Costs for a trip to Orkney by campervan
The Orkney Islands, situated a short 90-minute ferry ride north of mainland Scotland, consists of around 70 islands where traces of human settlement can be traced back over 8,500 years. They are a fantastic destination to consider, whether you’re looking to take a detour from the popular NC500 route or fulfil a long-standing wish to explore these islands.
Orkney offers plenty of free attractions and interesting things to see. You can explore ancient sites like the Ring of Brodgar, the Stones of Stenness, and the historic Churchill barriers.
The Orkney Islands offers a wide array of experiences, from savouring locally produced food to encountering diverse wildlife and enjoying the crystal-clear waters of picturesque beaches. Their historical significance, stretching from ancient Neolithic sites to their role in World War I and II, adds to the intrigue.
If you’re wondering about the costs associated with visiting Orkney, especially with a campervan or motorhome, it’s worth considering the financial benefits of bringing your own vehicle. Campsite fees are generally more budget-friendly compared to hotels.
I personally enjoy a mix of dining out and cooking meals in my van, often using ingredients sourced from local shops. During my time in Orkney, I enjoyed Orkney cheese, oatcakes, and other local delicacies. To provide you with a practical idea of the expenses, I’ll share below a breakdown of the costs from my 6-day/5-night campervan trip to the Orkney Islands.
1. NorthLink Ferries
Compared to other ferries in the UK, the NorthLink Ferry from Scrabster on Mainland Scotland to Stromness on the Orkney Islands offers reasonable pricing for the distance it covers. If you’re planning a trip to Orkney, it’s a great idea to take this 90-minute ferry ride, as it provides breathtaking views of the Isle of Hoy, including the Old Man of Hoy, one of the UK’s tallest sea stacks, and St. John’s Head, one of the UK’s highest vertical sea cliffs.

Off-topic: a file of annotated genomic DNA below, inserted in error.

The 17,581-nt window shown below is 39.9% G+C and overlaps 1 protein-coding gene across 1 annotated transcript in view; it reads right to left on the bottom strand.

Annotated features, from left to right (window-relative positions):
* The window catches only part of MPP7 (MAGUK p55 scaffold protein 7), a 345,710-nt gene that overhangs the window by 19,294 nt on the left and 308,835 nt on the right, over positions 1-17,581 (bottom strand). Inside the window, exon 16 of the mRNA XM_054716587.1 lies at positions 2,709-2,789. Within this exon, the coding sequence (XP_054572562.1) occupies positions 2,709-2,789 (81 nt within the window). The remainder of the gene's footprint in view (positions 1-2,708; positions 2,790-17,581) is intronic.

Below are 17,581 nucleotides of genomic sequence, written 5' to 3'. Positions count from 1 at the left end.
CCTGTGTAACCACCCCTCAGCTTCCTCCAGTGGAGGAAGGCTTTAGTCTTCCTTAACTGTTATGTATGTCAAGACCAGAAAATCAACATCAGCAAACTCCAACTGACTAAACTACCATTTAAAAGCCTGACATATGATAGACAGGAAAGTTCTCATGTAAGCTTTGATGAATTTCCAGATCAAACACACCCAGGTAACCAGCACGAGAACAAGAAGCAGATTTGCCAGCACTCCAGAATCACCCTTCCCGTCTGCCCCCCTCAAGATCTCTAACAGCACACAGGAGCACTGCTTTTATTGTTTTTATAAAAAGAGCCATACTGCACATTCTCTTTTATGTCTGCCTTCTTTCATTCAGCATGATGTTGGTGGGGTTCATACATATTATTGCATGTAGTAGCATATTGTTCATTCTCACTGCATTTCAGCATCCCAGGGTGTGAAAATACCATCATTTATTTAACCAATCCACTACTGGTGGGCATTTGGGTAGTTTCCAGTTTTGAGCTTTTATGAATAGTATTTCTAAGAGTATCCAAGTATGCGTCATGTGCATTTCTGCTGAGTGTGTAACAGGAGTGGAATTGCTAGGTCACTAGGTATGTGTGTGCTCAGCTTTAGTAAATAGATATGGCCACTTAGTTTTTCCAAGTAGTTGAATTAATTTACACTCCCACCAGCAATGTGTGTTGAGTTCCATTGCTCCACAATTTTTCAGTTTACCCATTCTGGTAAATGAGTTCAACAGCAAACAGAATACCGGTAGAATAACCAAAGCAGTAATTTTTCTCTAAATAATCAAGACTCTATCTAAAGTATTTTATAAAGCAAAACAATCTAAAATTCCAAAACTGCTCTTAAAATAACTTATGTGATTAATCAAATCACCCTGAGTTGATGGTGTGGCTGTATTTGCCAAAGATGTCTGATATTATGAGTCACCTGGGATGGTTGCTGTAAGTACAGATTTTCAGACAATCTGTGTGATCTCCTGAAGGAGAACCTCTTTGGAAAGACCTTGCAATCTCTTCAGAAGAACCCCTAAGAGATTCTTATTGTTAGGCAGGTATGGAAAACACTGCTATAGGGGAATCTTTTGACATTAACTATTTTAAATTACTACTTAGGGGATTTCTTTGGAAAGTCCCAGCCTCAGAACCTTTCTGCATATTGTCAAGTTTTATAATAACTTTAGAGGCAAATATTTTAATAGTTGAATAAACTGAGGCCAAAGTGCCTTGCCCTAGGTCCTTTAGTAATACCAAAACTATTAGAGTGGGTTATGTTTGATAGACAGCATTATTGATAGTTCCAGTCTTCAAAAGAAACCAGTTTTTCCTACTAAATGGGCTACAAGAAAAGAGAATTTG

Onboard, there’s a dog-friendly lounge, perfect if you’re travelling with your furry companion. You’ll also find amenities like showers, a fantastic gift shop featuring souvenirs from Orkney and Shetland, and a restaurant that serves a variety of dishes made with locally sourced Scottish ingredients.
Please keep in mind that the prices listed below are for a round trip in September 2023:
- Round Trip for Campervan: £120
- Round trip for one passenger: £38.70
- Total cost: £158.70
During my campervan adventure in Orkney, I stayed at various campsites and motorhome stopovers. I also spent a night at the Rackwick Beach car park on the Isle of Hoy, where no fees were involved.
Here’s a breakdown of my accommodation:
- Point of Ness Campsite (x2 nights): I opted for a grass pitch with no electrical hookup, costing me £21.30 per night. So, a total of £42.60 for these two nights.
- Peedie Farm Motorhome Stopover: This stopover, while not offering an electrical hookup, provided a simple and cost-effective overnight stay at £10.
- Orkney Caravan Park at The Pickaquoy Centre: I enjoyed a night on a grass pitch with an electrical hookup, which cost £16.50.
(Peedie Farm Motorhome Stopover)
Considering these four nights I paid for, the average price for an overnight stay at a campsite or motorhome stopover came to £17.28.
It’s worth mentioning that the Peedie Farm Motorhome Stopover on the Isle of Rousay follows the French model of motorhome aires, offering essential facilities like a toilet dump, recycling, and a secure and sheltered parking spot for the night.
(The Orkney Caravan Park in Kirkwall)
There are many fully-equipped campsites across the Orkney Islands, complete with showers, toilets, laundries, kitchen facilities, electric hookups, and waste disposal. Two examples are the Point of Ness Campsite in Stromness and The Orkney Caravan Park in Kirkwall.
I’d recommend booking your campsite spot in advance, especially during peak season, and particularly if you’re interested in securing an electric hookup point as these tend to be popular.
When I first arrived on the Orkney Islands, my campervan fuel tank was about a quarter full. While I was there, I made a single refuel stop at a Kirkwall petrol station. Diesel was priced at £1.62 per litre, and my total bill came to £60.39.